Ocalan’s views have mellowed since he was captured in Kenya in 1999. His death sentence for treason was commuted to life imprisonment in 2002 after Turkey abolished the death penalty as part of the drive to enhance the country’s credentials for EU membership. Ocalan told a delegation from the pro-Kurdish Peace and Democracy Party (BDP), which visited him in February, that if the Kurdish movement continued to push for ‘democratic autonomy’ it would be ‘sabotaging’ the talks with the government. There was speculation that Ocalan could be ‘rewarded’ for his stance by being moved from the island prison to house arrest, which would enable him to play an active role in the post-ceasefire period.
The ceasefire has restored the momentum of reform to the government. It has notched up economic successes –per capita income quadrupled over the last decade and last year Fitch gave Turkish Treasury issues investment-grade status– but progress on the political front has stalled. The Economic Intelligence Unit’s Democracy Index 2011 placed Turkey 88th as a ‘hybrid regime’, a category below ‘flawed democracy’, the same place it was in 2007.
If the ceasefire holds and there is a permanent solution to the Kurdish problem, Erdogan’s name could be etched into history in much the same way that the abolition of slavery enshrined President Lincoln’s memory for Americans more than a century ago, according to Murat Yetkin, editor-in-chief of the Hurriyet Daily News.
Spain knows about these things as it has a longer history of terrorism by the Basque terrorist group ETA, whose ceasefire announced in October 2011 is still in force, though the group has yet to lay down its arms.
Erdogan was probably motivated not just by a desire to get his name in the history books, which is guaranteed anyway because he is Turkey’s longest-serving prime minister and looks set to become the next president when direct elections for the post are held in 2014 for the first time.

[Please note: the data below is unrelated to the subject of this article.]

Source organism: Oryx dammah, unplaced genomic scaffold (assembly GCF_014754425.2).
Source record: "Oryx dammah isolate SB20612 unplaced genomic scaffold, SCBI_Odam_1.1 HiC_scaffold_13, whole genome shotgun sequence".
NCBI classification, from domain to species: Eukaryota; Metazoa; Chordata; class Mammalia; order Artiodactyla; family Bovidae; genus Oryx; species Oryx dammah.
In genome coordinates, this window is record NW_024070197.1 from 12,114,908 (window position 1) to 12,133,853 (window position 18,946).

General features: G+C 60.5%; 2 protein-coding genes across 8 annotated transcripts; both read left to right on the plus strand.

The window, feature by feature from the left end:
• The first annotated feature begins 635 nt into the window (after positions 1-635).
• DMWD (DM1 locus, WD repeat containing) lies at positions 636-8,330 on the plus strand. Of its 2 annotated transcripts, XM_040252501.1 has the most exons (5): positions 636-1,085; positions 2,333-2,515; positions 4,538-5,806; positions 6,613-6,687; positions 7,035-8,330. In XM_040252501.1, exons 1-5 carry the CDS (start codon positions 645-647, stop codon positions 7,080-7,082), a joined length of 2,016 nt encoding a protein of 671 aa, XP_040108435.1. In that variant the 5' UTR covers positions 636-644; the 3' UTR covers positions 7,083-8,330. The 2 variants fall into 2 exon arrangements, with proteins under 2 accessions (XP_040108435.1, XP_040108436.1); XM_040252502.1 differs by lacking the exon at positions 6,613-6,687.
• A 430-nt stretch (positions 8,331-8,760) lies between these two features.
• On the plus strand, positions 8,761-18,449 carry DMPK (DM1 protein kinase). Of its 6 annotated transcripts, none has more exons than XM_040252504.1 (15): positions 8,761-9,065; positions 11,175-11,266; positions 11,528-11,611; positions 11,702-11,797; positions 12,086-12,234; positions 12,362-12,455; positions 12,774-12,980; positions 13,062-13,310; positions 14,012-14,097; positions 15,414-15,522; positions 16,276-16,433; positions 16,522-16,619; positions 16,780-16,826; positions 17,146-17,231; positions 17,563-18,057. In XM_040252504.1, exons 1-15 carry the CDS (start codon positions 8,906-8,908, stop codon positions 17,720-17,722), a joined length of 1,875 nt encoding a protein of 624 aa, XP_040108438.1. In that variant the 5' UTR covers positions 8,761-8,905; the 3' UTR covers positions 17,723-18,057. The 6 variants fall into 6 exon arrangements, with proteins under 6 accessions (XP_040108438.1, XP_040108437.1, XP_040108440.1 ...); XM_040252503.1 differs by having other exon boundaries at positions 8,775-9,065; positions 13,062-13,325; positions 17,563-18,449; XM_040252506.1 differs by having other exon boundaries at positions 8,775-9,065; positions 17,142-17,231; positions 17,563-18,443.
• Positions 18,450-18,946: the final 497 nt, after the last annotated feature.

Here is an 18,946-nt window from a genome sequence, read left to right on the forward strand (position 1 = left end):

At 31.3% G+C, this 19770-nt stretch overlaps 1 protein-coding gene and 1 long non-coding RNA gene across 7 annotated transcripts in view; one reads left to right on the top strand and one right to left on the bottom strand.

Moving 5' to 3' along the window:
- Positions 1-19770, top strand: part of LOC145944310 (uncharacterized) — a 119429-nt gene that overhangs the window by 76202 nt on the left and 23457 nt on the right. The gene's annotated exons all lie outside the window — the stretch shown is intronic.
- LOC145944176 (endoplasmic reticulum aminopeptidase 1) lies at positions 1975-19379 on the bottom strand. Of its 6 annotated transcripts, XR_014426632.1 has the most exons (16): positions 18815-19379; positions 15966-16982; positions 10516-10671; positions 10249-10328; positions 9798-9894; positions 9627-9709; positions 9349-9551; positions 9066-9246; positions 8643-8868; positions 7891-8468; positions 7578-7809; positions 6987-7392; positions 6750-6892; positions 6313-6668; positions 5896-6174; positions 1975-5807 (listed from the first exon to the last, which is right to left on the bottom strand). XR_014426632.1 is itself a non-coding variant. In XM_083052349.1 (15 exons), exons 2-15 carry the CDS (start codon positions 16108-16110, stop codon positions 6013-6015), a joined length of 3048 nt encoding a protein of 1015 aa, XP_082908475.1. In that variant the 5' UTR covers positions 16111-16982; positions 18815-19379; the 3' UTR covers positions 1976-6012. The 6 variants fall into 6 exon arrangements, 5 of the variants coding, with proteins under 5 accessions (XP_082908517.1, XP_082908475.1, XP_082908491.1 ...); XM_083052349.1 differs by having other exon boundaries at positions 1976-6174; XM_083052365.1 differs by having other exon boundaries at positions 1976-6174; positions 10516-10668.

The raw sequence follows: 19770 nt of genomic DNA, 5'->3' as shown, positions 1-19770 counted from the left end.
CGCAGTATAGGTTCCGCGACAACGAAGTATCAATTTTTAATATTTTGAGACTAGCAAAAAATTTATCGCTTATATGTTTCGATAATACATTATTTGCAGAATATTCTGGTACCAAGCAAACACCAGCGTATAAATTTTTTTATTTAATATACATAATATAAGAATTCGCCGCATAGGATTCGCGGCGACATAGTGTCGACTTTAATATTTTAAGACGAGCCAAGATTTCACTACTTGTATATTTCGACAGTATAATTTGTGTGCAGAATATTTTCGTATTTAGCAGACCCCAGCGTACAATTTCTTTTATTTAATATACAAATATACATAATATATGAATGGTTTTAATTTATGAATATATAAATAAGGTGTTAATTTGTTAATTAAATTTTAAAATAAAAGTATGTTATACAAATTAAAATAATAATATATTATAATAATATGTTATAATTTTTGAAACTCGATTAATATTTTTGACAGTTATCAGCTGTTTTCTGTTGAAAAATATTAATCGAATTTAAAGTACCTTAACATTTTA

Other considerations include enhancing the chances of benefiting from the oil and gas-rich lands of Kurdish northern Iraq, much nearer than those in Russia which supply Turkey with energy. Furthermore, the fast-growing economy, though less so than in 2010 and 2011, is increasing Ankara’s energy needs. State-owned Turkish companies have been negotiating taking stakes in oil and gas fields.
The peace deal with the PKK could also remove the threat in neighbouring Syria where a PKK affiliate, the Democratic Union Party, controls a string of Kurdish towns left to them by President Bashar Assad.
The truce comes at a time when France and Germany have expressed a greater readiness to kick-start Turkey’s paralysed EU negotiations. France is allowing EU documents to refer once again to an eventual EU ‘accession’ for Turkey, and is prepared to open one of the five chapters it has blocked in the negotiation process, the first in two and a half years.
Erdogan’s ambition to become president, and with powers equivalent to those of the French presidency, could be realised with the help of the BDP as Erdogan’s Justice and Development Party and the BDP command sufficient seats to ram through constitutional changes. An unholy alliance between Erdogan and Ocalan is putting it too far, but the two men could end up needing one another.